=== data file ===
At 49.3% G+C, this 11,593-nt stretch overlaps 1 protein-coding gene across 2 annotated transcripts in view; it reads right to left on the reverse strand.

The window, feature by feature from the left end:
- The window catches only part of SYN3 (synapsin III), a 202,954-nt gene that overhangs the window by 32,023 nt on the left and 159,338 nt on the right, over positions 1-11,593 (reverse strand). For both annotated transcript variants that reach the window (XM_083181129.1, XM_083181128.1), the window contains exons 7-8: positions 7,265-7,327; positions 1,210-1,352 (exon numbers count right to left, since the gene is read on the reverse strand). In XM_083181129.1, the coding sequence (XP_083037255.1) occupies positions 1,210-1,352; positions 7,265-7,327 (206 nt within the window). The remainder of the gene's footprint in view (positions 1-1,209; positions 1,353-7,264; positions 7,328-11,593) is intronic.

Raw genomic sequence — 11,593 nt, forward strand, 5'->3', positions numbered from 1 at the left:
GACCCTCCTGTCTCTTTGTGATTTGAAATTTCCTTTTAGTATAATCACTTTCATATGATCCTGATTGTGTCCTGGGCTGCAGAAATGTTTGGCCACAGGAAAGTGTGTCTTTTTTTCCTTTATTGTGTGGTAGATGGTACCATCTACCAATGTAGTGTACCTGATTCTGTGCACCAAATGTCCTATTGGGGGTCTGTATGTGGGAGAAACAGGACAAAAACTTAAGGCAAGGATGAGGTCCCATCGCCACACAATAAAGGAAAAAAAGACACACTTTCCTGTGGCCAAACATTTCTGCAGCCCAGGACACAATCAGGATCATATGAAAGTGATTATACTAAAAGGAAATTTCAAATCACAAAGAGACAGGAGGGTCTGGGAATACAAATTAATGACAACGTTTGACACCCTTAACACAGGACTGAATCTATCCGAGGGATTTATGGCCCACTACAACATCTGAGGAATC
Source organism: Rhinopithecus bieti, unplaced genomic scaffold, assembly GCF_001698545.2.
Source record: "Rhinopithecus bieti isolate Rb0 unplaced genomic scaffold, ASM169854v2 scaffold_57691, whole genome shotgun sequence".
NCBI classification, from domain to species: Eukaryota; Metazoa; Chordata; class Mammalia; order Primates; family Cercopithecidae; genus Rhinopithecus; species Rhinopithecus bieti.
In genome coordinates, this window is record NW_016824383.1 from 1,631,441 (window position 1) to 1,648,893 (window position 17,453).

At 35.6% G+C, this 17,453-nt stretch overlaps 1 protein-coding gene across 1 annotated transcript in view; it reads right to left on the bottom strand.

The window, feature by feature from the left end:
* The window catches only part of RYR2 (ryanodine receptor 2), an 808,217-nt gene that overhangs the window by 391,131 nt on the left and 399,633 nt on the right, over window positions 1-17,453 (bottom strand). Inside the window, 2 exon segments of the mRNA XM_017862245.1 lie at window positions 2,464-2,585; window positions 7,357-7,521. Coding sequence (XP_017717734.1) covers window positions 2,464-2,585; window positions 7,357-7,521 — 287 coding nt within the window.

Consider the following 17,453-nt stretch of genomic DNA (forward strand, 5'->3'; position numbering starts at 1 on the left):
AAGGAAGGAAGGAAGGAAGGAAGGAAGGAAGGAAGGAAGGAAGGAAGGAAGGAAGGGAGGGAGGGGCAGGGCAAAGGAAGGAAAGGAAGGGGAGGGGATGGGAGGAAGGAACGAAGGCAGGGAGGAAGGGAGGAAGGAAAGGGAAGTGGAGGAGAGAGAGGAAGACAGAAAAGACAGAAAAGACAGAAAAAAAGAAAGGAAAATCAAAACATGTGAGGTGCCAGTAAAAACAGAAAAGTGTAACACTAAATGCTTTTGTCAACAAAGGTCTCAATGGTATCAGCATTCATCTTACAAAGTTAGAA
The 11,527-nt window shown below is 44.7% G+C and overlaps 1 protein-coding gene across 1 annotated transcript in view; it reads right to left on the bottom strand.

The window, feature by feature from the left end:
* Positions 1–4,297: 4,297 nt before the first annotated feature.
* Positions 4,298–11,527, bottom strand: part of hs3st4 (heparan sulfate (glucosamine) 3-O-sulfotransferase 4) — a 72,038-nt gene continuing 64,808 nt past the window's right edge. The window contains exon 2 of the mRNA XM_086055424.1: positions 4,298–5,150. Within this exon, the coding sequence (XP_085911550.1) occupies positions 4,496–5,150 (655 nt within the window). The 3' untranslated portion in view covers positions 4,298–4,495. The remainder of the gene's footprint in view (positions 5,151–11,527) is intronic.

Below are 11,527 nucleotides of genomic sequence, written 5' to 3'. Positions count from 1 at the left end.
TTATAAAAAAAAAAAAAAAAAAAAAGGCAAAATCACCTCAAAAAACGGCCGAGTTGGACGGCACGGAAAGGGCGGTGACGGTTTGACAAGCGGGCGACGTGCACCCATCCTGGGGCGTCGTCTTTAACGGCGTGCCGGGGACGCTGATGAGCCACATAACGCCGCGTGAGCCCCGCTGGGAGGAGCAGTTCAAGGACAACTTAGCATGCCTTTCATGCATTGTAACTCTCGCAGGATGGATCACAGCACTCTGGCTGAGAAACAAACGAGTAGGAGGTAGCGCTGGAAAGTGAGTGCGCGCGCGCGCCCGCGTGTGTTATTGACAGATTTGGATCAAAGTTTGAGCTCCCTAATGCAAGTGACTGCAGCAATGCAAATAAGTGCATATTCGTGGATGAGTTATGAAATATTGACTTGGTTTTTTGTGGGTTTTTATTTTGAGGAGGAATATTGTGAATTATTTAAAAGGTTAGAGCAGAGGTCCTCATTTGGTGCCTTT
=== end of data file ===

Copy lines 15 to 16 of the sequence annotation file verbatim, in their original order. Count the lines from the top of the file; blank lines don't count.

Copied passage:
The 11,527-nt window shown below is 44.7% G+C and overlaps 1 protein-coding gene across 1 annotated transcript in view; it reads right to left on the bottom strand.

The window, feature by feature from the left end: